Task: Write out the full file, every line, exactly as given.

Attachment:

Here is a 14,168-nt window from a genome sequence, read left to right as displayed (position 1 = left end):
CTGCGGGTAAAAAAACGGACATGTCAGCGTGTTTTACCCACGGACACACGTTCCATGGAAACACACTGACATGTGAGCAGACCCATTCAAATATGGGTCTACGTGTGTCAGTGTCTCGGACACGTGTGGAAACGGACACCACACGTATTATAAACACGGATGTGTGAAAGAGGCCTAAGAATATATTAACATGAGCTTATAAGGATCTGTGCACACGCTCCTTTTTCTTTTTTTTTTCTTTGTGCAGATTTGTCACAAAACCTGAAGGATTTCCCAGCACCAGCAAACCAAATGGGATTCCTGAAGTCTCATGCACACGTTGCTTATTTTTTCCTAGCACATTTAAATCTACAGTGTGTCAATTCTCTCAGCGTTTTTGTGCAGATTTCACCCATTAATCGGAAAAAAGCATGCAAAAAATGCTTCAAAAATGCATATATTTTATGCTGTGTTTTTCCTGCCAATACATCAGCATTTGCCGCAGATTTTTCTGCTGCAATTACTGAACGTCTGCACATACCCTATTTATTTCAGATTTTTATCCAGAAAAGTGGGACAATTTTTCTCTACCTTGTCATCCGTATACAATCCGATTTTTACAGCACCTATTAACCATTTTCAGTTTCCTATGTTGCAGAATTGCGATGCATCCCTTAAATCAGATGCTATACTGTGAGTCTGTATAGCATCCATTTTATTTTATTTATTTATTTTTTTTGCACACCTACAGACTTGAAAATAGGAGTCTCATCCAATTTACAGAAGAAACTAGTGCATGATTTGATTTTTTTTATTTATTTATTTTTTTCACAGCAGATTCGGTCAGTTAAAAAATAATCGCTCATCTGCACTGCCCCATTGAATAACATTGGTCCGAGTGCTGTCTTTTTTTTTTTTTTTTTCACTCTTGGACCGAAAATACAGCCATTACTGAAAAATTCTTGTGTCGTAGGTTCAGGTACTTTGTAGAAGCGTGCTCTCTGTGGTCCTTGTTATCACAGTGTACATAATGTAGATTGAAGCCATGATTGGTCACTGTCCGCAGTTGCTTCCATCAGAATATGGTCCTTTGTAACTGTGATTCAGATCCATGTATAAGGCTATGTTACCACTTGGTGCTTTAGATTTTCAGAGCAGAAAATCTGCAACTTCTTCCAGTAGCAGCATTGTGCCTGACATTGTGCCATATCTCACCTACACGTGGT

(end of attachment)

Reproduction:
Here is a 14,168-nt window from a genome sequence, read left to right as displayed (position 1 = left end):
CTGCGGGTAAAAAAACGGACATGTCAGCGTGTTTTACCCACGGACACACGTTCCATGGAAACACACTGACATGTGAGCAGACCCATTCAAATATGGGTCTACGTGTGTCAGTGTCTCGGACACGTGTGGAAACGGACACCACACGTATTATAAACACGGATGTGTGAAAGAGGCCTAAGAATATATTAACATGAGCTTATAAGGATCTGTGCACACGCTCCTTTTTCTTTTTTTTTTCTTTGTGCAGATTTGTCACAAAACCTGAAGGATTTCCCAGCACCAGCAAACCAAATGGGATTCCTGAAGTCTCATGCACACGTTGCTTATTTTTTCCTAGCACATTTAAATCTACAGTGTGTCAATTCTCTCAGCGTTTTTGTGCAGATTTCACCCATTAATCGGAAAAAAGCATGCAAAAAATGCTTCAAAAATGCATATATTTTATGCTGTGTTTTTCCTGCCAATACATCAGCATTTGCCGCAGATTTTTCTGCTGCAATTACTGAACGTCTGCACATACCCTATTTATTTCAGATTTTTATCCAGAAAAGTGGGACAATTTTTCTCTACCTTGTCATCCGTATACAATCCGATTTTTACAGCACCTATTAACCATTTTCAGTTTCCTATGTTGCAGAATTGCGATGCATCCCTTAAATCAGATGCTATACTGTGAGTCTGTATAGCATCCATTTTATTTTATTTATTTATTTTTTTTGCACACCTACAGACTTGAAAATAGGAGTCTCATCCAATTTACAGAAGAAACTAGTGCATGATTTGATTTTTTTTATTTATTTATTTTTTTCACAGCAGATTCGGTCAGTTAAAAAATAATCGCTCATCTGCACTGCCCCATTGAATAACATTGGTCCGAGTGCTGTCTTTTTTTTTTTTTTTTTCACTCTTGGACCGAAAATACAGCCATTACTGAAAAATTCTTGTGTCGTAGGTTCAGGTACTTTGTAGAAGCGTGCTCTCTGTGGTCCTTGTTATCACAGTGTACATAATGTAGATTGAAGCCATGATTGGTCACTGTCCGCAGTTGCTTCCATCAGAATATGGTCCTTTGTAACTGTGATTCAGATCCATGTATAAGGCTATGTTACCACTTGGTGCTTTAGATTTTCAGAGCAGAAAATCTGCAACTTCTTCCAGTAGCAGCATTGTGCCTGACATTGTGCCATATCTCACCTACACGTGGT